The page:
Mashudu Netsianda, Senior Reporter
THE late Minister of Foreign Affairs and International Trade, Lieutenant-General (Rtd) Dr Sibusiso Moyo (SB) was as an open-minded, courageous and honest man whose determination to liberate the country saw him defy his parents’ earnest implorations to return home as they feared he would be killed in a foreign land.
Dr Moyo, who was among a group of about 400 pupils from Manama High School in Gwanda District, Matabeleland South, recruited by Zipra cadres, refused to board one of the buses sent by the Rhodesian government to ferry them back from Botswana.
A priest from the Lutheran Church, who was sent by Dr Moyo’s parents to Francistown, Botswana, to fetch him and his peers, failed to convince them to return home.
Air Force of Zimbabwe (AFZ) Commander Air Marshal Elson Moyo, yesterday spoke to the Chronicle, narrating how he and his late cousin, Dr Moyo, refused to be cowed into submission by the repressive Rhodesian government.
Not even fervent pleas by their parents could stand in their way. Air Marshal Moyo said they had already agreed as a team comprising folks from their home village, Mberengwa, to proceed to Zambia for military training, “come thunder come lightning”.
“We were part of the Manama High School students who had successfully crossed into Botswana under the guidance of guerillas who were operating in the Gwanda area. Soon after we had arrived in Francistown, there was pressure, which was put on the Botswana government by the Smith regime to try and get the Manama students back,” said Air Marshal Moyo.
“The Rhodesian government dispatched the buses and relatives to collect us from Francistown. SB and I, including others from our area in Mberengwa, sat down as a team and agreed that only one person was going to represent them. Since I was the most senior, I volunteered to go and meet Reverend Shiri who had been sent by our parents to come and collect us.”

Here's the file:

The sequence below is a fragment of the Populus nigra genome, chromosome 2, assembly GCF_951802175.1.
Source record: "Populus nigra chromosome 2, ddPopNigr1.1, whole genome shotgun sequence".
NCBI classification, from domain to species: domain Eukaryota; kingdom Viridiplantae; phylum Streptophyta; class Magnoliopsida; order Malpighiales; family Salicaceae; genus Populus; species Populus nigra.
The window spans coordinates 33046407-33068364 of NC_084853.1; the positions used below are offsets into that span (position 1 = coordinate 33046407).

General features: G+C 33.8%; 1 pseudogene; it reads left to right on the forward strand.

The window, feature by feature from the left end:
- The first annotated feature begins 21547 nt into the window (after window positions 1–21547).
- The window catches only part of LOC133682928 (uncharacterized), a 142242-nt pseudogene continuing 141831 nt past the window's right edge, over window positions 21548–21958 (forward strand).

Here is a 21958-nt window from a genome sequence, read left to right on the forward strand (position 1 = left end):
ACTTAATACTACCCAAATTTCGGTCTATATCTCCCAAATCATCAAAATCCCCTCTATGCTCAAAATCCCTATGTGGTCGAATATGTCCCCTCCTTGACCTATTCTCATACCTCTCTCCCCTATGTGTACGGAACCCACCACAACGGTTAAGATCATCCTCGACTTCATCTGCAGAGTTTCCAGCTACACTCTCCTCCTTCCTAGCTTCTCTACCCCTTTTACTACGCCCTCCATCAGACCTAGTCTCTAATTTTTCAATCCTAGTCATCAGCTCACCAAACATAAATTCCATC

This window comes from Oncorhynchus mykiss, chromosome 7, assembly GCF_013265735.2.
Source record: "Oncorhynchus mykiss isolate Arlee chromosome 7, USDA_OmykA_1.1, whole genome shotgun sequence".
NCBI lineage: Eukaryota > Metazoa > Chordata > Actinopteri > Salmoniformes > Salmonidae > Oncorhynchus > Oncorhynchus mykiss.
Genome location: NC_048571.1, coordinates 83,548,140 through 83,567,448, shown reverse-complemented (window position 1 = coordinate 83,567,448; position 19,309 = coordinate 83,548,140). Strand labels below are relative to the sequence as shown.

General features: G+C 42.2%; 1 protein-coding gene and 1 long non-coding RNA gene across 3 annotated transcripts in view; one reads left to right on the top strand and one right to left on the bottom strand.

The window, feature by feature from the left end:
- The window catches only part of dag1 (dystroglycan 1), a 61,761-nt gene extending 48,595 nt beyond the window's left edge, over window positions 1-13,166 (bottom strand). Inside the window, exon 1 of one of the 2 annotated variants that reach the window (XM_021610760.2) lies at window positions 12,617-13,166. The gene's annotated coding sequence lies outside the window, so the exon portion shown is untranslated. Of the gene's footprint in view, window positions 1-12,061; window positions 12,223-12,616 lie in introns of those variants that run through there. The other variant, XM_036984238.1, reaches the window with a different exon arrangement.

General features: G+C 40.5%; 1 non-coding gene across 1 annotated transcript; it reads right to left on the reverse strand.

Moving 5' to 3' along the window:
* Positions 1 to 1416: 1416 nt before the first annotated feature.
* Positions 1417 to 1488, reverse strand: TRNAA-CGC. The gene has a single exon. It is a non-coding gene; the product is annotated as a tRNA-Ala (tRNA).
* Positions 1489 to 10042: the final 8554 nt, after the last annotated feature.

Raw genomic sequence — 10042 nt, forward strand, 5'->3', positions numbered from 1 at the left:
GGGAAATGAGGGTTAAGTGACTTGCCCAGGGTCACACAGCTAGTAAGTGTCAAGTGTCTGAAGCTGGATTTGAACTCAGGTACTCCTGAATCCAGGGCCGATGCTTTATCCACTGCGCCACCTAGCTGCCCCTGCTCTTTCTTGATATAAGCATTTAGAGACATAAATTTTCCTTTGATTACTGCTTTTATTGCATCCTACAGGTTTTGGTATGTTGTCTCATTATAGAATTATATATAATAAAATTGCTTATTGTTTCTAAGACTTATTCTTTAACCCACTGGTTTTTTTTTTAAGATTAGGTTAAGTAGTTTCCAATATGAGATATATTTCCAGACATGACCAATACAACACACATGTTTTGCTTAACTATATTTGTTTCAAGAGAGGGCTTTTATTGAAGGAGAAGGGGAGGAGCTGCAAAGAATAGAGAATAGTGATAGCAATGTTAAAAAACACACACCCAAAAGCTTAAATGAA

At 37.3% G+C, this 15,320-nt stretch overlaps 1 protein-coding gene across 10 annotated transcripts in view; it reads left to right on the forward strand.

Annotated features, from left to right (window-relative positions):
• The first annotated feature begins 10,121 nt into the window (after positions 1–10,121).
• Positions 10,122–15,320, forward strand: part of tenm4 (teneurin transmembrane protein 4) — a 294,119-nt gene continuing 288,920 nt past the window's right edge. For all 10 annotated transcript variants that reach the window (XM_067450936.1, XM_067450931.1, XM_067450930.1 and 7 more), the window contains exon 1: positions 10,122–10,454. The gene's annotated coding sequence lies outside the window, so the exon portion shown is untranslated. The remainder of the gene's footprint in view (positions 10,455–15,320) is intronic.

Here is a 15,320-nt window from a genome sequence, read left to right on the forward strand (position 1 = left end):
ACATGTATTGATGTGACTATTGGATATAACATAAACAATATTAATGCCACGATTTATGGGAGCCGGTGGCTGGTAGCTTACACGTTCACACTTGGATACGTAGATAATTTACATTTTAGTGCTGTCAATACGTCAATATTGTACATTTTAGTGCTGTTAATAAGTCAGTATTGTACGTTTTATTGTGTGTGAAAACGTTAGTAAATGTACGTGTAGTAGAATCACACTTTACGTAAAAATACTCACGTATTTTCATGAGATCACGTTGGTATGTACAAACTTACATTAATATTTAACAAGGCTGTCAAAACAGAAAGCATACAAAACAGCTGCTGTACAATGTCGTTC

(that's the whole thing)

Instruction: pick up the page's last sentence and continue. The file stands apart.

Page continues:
Air Marshal Moyo said while a handful of their peers agreed to return home, he and his team stood their ground.
“The message that I gave Rev Shiri was that we are not returning home until after independence. It was not a question of being forced because those who did want to go to Zambia had an opportunity to get onto the buses and return home, and of course, a few offered to return. Most of the buses went back virtually empty.”
Air Marshal Moyo said from their area, there were only seven people who offered to return to Rhodesia.
He said everybody at school had gone political and one of the things that created that situation was that the Rhodesian army had been deployed to the school and staying in the classrooms.
“Our situation was ripe such that we were now in a war situation and the politics at the school was to get out of the school. The previous term, quite a number of boys who were in Form Four including A level study groups, had crossed into Botswana to join the liberation struggle,” said Air Marshal Moyo.
“The spirit for joining the liberation struggle was already there with people being detained for political reasons and therefore it was ripe for us to join the liberation struggle. Of course, one would say the innocence of being young made us adventurous, but certainly the situation in the country was not good.”
He said upon arrival in Zambia, they embraced and treated each other as brothers. In Lusaka, they were met by senior Zipra cadres and taken to Nampundwe where they started the initial training in preparation for the actual military training.
“We didn’t stay long in Nampundwe because there was an instruction for us to go to training as early as possible. We stayed for a month before we were taken to CGT training camp. When we got to Zambia the first thing that had to be killed was blood relationships,” said Air Marshal Moyo.
“Everyone was a relative and we become one big family driven by the same desire to liberate our country. We treated each other as fellow Zimbabweans.”
The training lasted for about six months and upon completing the course in August, Dr Moyo and Air Marshal Moyo were among those selected for specialised military training.
“Cde SB and I were not in the same company during training because he was much younger than I was. He trained with another group, which was mainly for those aged between 16 and 17 years,” said Air Marshal Moyo.
He described Dr Moyo as a person who was intelligent, open-minded, honest and friendly.
“I interacted well with him and he was an honest man who would say out his mind. At personal level, we are cousins and more or less he was like a brother during the war time, but at the same time, we became personal friends because of the experiences which we shared together during the struggle up to the time of his passing on,” said Air Marshal Moyo.